|This article does not cite any sources. (February 2013) (Learn how and when to remove this template message)|
In a foundry, a ladle is a vessel used to transport and pour out molten metals. Ladles range in size from small hand carried vessels that resemble a kitchen ladle and hold 20 kilograms (44 lb) to large steelmill ladles that hold up to 300 tonnes (330 tons). Many non-ferrous foundries also use ceramic crucibles for transporting and pouring molten metal and will also refer to these as ladles.
The basic term is often pre-fixed to define the actual purpose of the ladle. The basic ladle design can therefore include many variations that improve the usage of the ladle for specific tasks. For example:
- Casting ladle: a ladle used to pour molten metal into moulds to produce the casting.
- Transfer ladle: a ladle used to transfer a large amount of molten metal from one process to another. Typically a transfer ladle will be used to transfer molten metal from a primary melting furnace to either an holding furnace or an auto-pour unit.
- Treatment ladle: a ladle used for a process to take place within the ladle to change some aspect of the molten metal. A typical example being to convert cast iron to ductile iron by the addition of various elements into the ladle.
Unless the ladle is to be used with alloys that have very low temperature melting point, the ladle is also fitted with a refractory lining. It is the refractory lining that stops the steel vessel from suffering damage when the ladle is used to transport metals with high melting temperatures that, if the molten metal came in direct contact with the ladle shell, would rapidly melt through the shell. Refractory lining materials come in many forms and the right choice very much depends on each foundry's working practices. Traditionally ladles used to be lined using pre-cast firebricks however refractory concretes have tended to supersede these in many countries.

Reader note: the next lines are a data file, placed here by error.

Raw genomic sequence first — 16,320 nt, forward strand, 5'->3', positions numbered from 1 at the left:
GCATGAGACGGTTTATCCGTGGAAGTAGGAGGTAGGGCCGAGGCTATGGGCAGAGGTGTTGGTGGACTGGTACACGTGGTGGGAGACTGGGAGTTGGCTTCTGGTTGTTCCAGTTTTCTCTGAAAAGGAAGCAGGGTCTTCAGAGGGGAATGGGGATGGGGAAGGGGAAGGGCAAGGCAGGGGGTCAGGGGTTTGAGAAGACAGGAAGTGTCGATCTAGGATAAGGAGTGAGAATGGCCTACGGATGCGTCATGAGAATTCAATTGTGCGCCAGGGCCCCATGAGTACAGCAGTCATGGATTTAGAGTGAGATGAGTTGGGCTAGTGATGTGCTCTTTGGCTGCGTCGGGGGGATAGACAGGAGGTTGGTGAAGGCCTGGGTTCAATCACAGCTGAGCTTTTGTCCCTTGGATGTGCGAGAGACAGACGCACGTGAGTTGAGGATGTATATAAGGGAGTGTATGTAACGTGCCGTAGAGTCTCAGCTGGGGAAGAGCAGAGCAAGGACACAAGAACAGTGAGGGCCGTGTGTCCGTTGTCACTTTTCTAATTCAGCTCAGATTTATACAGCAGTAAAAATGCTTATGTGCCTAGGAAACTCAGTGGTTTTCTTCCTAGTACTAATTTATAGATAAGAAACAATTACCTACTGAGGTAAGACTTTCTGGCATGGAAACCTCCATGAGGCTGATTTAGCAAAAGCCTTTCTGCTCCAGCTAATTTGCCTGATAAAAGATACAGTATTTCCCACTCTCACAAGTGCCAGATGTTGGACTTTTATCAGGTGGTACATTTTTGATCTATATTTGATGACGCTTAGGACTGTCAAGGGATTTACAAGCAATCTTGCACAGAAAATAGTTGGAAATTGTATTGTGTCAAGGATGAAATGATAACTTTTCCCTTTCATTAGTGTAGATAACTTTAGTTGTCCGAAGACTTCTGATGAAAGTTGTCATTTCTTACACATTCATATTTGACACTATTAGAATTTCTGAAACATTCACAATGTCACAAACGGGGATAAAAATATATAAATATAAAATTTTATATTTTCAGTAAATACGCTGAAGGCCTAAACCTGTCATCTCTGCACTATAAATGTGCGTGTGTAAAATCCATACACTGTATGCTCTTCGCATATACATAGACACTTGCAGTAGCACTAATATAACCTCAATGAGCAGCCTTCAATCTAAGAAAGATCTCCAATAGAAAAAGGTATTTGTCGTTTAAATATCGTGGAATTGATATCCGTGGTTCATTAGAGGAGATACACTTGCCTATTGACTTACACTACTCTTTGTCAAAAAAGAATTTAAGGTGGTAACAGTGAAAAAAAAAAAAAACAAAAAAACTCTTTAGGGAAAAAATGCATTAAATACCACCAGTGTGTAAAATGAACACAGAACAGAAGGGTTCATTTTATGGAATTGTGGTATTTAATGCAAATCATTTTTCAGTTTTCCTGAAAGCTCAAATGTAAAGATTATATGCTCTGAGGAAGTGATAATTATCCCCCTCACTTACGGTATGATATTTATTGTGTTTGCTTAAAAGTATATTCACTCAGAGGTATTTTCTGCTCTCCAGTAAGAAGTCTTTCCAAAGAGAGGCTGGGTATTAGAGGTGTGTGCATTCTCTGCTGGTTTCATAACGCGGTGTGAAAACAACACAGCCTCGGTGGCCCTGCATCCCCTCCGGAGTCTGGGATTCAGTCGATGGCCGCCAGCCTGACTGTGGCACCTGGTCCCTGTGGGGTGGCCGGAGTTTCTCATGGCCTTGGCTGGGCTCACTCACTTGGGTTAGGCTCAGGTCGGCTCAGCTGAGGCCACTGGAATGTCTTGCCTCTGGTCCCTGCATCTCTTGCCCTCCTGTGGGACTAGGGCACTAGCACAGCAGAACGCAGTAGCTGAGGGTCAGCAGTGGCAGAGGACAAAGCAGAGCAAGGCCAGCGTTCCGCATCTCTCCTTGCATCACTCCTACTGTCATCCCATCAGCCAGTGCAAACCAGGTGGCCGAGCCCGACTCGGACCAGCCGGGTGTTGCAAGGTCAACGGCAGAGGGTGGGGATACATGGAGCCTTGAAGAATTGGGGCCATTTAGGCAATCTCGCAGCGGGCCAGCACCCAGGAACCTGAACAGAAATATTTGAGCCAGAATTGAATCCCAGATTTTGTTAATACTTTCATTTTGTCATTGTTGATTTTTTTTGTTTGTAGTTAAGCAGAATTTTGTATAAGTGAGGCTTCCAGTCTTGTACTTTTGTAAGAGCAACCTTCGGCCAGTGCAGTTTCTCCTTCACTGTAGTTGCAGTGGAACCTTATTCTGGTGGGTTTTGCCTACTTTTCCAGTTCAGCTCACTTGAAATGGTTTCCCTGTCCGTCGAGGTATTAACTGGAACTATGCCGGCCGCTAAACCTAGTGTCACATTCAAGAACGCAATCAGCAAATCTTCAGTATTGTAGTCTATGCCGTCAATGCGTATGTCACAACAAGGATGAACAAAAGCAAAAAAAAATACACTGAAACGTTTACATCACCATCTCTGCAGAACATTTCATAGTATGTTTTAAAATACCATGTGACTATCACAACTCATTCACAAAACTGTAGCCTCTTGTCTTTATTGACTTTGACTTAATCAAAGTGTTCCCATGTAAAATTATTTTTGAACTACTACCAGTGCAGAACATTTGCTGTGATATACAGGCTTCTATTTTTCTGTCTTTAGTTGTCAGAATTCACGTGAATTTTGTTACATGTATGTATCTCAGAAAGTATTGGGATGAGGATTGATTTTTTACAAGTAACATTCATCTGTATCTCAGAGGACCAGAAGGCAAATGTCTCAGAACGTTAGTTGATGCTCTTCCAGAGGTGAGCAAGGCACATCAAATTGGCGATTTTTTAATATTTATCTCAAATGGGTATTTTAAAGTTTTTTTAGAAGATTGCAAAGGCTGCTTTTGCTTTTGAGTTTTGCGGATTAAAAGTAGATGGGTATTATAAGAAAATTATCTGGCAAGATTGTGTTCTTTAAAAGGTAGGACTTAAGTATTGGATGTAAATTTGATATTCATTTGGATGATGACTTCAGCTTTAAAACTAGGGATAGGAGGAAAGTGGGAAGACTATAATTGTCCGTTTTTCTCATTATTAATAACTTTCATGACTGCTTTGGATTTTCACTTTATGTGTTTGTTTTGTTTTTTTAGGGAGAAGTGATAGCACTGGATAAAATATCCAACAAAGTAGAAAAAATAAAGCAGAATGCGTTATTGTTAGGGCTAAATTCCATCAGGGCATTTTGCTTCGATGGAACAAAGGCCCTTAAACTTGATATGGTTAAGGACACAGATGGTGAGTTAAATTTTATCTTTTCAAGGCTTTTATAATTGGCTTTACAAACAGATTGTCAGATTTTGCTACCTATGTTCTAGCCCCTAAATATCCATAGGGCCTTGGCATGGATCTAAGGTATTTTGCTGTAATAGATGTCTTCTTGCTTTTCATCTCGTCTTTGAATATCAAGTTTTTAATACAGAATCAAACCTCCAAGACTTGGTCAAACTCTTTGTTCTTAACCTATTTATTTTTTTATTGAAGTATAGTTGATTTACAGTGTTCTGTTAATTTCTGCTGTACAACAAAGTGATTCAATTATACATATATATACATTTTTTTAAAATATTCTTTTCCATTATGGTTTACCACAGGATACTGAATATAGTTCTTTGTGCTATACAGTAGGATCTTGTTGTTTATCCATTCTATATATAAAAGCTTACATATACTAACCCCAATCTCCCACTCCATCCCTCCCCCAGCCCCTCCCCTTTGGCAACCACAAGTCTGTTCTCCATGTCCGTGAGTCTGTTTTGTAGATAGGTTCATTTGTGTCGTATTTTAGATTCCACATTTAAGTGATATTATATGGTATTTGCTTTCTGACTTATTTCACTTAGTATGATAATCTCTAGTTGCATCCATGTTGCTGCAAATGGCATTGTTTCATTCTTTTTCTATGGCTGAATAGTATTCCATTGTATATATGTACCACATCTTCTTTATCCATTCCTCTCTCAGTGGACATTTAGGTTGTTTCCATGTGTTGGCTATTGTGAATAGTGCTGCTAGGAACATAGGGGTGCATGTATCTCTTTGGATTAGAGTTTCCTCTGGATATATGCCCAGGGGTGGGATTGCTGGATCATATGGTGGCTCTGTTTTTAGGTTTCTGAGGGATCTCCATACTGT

Foundry ladles are normally rated by their working capacity rather than by their physical size. Hand-held ladles are typically known as handshank ladles and are fitted with a long handle to keep the heat of the metal away from the person holding it. Their capacity is limited to what a man can safely handle. Larger ladles are usually referred to as geared crane ladles. Their capacity is usually determined by the ladle function. Small hand-held ladles might also be crucibles that are fitted with carrying devices. However, in most foundries, the foundry ladle refers to a steel vessel that has a lifting bail fitted so that the vessel can be carried by an overhead crane or monorail system and is also fitted with a mechanical means for rotating the vessel, usually in the form of a gearbox. The gearbox can either be manually operated or powered operation. (See the paragraph below for further details).